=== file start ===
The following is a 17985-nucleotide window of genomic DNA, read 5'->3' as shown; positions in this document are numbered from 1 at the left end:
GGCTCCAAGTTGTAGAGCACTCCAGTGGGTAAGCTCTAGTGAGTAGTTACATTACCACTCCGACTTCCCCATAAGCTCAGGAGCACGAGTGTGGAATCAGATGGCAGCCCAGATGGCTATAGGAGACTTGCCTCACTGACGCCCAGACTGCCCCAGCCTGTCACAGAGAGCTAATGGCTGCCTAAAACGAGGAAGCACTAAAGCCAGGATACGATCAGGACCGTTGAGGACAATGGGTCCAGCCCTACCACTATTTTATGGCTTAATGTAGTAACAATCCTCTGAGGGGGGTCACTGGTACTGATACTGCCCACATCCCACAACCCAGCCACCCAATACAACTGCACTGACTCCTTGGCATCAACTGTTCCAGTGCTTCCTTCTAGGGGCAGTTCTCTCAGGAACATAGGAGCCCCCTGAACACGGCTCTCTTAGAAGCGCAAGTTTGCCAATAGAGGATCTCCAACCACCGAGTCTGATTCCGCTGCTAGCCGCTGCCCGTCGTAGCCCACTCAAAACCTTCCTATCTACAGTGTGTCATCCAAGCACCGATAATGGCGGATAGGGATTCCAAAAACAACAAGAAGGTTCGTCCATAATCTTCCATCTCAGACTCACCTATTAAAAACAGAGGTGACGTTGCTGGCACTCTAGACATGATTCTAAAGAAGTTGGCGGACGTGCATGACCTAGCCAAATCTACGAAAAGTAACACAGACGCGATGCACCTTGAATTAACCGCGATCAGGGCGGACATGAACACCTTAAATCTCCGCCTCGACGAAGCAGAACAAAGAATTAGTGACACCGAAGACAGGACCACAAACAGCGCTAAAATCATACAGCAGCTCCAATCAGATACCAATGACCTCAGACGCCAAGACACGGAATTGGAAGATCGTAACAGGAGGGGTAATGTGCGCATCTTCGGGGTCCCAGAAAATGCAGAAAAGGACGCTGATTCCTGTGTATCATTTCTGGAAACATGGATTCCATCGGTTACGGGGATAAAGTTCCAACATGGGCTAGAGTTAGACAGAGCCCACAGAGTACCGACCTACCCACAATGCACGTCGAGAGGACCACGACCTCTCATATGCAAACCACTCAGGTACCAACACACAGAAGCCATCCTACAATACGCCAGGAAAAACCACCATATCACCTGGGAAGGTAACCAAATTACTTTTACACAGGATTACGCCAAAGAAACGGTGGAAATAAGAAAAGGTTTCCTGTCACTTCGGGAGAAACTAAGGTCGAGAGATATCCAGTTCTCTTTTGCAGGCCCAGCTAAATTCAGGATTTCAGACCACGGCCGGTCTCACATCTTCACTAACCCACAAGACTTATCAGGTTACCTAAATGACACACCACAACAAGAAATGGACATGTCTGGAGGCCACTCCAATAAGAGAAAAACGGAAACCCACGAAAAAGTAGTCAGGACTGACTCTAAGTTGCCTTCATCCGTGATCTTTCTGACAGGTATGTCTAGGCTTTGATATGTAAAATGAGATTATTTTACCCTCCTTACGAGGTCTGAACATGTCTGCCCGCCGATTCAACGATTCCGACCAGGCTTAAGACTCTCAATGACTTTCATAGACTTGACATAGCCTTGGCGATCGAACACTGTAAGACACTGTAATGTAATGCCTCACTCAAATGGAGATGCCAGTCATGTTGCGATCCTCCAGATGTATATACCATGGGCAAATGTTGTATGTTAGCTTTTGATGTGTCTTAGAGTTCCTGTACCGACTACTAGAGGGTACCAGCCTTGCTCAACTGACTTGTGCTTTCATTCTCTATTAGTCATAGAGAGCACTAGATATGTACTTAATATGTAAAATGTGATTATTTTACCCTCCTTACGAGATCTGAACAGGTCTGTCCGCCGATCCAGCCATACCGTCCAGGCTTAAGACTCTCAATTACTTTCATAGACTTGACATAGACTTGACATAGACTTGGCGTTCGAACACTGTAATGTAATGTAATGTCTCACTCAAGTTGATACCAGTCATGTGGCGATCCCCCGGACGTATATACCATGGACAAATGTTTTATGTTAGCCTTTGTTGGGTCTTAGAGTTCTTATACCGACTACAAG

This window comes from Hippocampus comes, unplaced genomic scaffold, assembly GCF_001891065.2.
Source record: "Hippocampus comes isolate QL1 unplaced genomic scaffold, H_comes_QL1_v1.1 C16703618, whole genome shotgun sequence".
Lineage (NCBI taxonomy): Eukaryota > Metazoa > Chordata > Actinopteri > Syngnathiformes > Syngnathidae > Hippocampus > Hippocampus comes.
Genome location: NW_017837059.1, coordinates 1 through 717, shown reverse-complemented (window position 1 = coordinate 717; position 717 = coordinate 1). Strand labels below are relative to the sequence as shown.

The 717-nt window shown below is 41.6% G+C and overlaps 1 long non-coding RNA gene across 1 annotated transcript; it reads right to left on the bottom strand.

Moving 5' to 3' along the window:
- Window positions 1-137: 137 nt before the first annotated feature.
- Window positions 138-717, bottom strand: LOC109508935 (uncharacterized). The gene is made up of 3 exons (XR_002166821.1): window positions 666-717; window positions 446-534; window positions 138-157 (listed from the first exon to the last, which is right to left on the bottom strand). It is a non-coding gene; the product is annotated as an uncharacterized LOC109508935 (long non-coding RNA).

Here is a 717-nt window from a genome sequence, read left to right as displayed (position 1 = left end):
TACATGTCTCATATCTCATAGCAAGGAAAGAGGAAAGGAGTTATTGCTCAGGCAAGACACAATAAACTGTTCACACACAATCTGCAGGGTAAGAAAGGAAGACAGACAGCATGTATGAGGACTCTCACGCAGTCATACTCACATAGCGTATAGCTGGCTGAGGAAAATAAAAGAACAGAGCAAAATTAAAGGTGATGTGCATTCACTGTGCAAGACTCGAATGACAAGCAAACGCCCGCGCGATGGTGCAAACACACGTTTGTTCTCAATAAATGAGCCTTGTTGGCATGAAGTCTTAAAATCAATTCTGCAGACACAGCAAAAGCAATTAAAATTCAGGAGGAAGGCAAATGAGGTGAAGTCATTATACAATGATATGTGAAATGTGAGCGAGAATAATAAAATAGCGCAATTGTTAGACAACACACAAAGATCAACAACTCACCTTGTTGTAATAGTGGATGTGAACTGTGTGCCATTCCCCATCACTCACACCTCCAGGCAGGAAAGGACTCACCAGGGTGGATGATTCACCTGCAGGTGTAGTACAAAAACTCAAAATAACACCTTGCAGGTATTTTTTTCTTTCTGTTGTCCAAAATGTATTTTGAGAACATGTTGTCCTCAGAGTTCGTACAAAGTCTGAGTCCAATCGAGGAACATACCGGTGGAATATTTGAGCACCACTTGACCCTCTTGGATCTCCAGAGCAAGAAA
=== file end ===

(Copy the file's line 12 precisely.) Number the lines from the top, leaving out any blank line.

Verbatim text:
TACATGTCTCATATCTCATAGCAAGGAAAGAGGAAAGGAGTTATTGCTCAGGCAAGACACAATAAACTGTTCACACACAATCTGCAGGGTAAGAAAGGAAGACAGACAGCATGTATGAGGACTCTCACGCAGTCATACTCACATAGCGTATAGCTGGCTGAGGAAAATAAAAGAACAGAGCAAAATTAAAGGTGATGTGCATTCACTGTGCAAGACTCGAATGACAAGCAAACGCCCGCGCGATGGTGCAAACACACGTTTGTTCTCAATAAATGAGCCTTGTTGGCATGAAGTCTTAAAATCAATTCTGCAGACACAGCAAAAGCAATTAAAATTCAGGAGGAAGGCAAATGAGGTGAAGTCATTATACAATGATATGTGAAATGTGAGCGAGAATAATAAAATAGCGCAATTGTTAGACAACACACAAAGATCAACAACTCACCTTGTTGTAATAGTGGATGTGAACTGTGTGCCATTCCCCATCACTCACACCTCCAGGCAGGAAAGGACTCACCAGGGTGGATGATTCACCTGCAGGTGTAGTACAAAAACTCAAAATAACACCTTGCAGGTATTTTTTTCTTTCTGTTGTCCAAAATGTATTTTGAGAACATGTTGTCCTCAGAGTTCGTACAAAGTCTGAGTCCAATCGAGGAACATACCGGTGGAATATTTGAGCACCACTTGACCCTCTTGGATCTCCAGAGCAAGAAA